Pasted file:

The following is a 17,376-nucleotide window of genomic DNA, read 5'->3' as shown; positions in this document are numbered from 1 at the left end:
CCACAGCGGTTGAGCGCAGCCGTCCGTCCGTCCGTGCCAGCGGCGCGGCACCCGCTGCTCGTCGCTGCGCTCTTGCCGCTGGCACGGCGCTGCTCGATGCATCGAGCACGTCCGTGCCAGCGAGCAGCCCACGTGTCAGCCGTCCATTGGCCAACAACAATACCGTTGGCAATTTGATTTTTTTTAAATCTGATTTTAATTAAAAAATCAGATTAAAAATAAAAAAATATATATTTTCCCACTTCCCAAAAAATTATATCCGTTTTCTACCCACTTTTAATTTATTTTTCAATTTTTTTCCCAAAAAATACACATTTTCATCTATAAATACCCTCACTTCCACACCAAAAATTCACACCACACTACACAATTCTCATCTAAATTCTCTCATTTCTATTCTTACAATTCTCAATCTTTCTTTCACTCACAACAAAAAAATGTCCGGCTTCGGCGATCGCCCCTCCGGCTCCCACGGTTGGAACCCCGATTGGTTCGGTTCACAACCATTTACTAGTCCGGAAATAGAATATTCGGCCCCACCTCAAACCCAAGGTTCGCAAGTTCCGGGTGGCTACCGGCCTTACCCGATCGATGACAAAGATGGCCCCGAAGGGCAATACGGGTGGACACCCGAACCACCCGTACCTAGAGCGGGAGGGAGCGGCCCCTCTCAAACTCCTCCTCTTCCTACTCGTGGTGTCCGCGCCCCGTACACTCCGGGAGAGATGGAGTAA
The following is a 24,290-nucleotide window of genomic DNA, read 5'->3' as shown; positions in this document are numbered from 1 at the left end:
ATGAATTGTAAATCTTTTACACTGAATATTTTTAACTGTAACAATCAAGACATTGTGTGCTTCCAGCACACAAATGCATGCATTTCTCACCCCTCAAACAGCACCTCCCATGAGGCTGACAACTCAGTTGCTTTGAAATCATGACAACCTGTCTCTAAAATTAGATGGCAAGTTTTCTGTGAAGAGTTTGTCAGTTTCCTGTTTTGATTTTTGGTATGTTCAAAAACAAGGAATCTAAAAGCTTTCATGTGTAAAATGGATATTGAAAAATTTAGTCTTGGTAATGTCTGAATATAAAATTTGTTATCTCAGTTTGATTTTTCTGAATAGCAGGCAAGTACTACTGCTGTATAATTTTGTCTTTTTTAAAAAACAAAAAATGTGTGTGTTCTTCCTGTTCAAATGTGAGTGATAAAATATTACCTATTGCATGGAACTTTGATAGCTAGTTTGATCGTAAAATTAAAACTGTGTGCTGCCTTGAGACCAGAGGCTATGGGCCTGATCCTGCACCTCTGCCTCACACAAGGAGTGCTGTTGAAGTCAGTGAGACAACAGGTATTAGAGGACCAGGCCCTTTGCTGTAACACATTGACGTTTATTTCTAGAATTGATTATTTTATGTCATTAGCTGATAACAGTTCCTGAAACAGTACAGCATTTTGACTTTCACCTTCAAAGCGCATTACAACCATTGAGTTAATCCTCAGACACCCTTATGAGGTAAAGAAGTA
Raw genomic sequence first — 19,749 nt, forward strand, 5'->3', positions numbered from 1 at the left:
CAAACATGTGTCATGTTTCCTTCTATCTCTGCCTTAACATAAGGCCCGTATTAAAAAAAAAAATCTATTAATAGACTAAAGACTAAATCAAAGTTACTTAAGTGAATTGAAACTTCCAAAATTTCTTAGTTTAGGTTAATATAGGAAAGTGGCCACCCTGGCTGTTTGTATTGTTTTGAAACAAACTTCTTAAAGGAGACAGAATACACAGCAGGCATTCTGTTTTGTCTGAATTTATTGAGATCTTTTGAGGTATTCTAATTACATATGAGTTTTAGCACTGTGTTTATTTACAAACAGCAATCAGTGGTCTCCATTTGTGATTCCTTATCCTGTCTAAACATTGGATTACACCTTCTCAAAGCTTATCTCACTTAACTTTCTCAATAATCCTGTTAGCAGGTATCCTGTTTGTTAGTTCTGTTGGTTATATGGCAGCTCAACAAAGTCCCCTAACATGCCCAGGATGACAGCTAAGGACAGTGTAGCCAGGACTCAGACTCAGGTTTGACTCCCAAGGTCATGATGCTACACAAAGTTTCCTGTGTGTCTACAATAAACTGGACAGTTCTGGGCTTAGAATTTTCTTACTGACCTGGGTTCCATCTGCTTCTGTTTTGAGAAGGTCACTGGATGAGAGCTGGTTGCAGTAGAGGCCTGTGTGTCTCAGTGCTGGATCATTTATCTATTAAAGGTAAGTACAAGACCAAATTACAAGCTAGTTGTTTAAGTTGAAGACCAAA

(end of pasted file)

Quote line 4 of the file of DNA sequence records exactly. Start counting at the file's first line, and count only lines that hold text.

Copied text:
ATGAATTGTAAATCTTTTACACTGAATATTTTTAACTGTAACAATCAAGACATTGTGTGCTTCCAGCACACAAATGCATGCATTTCTCACCCCTCAAACAGCACCTCCCATGAGGCTGACAACTCAGTTGCTTTGAAATCATGACAACCTGTCTCTAAAATTAGATGGCAAGTTTTCTGTGAAGAGTTTGTCAGTTTCCTGTTTTGATTTTTGGTATGTTCAAAAACAAGGAATCTAAAAGCTTTCATGTGTAAAATGGATATTGAAAAATTTAGTCTTGGTAATGTCTGAATATAAAATTTGTTATCTCAGTTTGATTTTTCTGAATAGCAGGCAAGTACTACTGCTGTATAATTTTGTCTTTTTTAAAAAACAAAAAATGTGTGTGTTCTTCCTGTTCAAATGTGAGTGATAAAATATTACCTATTGCATGGAACTTTGATAGCTAGTTTGATCGTAAAATTAAAACTGTGTGCTGCCTTGAGACCAGAGGCTATGGGCCTGATCCTGCACCTCTGCCTCACACAAGGAGTGCTGTTGAAGTCAGTGAGACAACAGGTATTAGAGGACCAGGCCCTTTGCTGTAACACATTGACGTTTATTTCTAGAATTGATTATTTTATGTCATTAGCTGATAACAGTTCCTGAAACAGTACAGCATTTTGACTTTCACCTTCAAAGCGCATTACAACCATTGAGTTAATCCTCAGACACCCTTATGAGGTAAAGAAGTA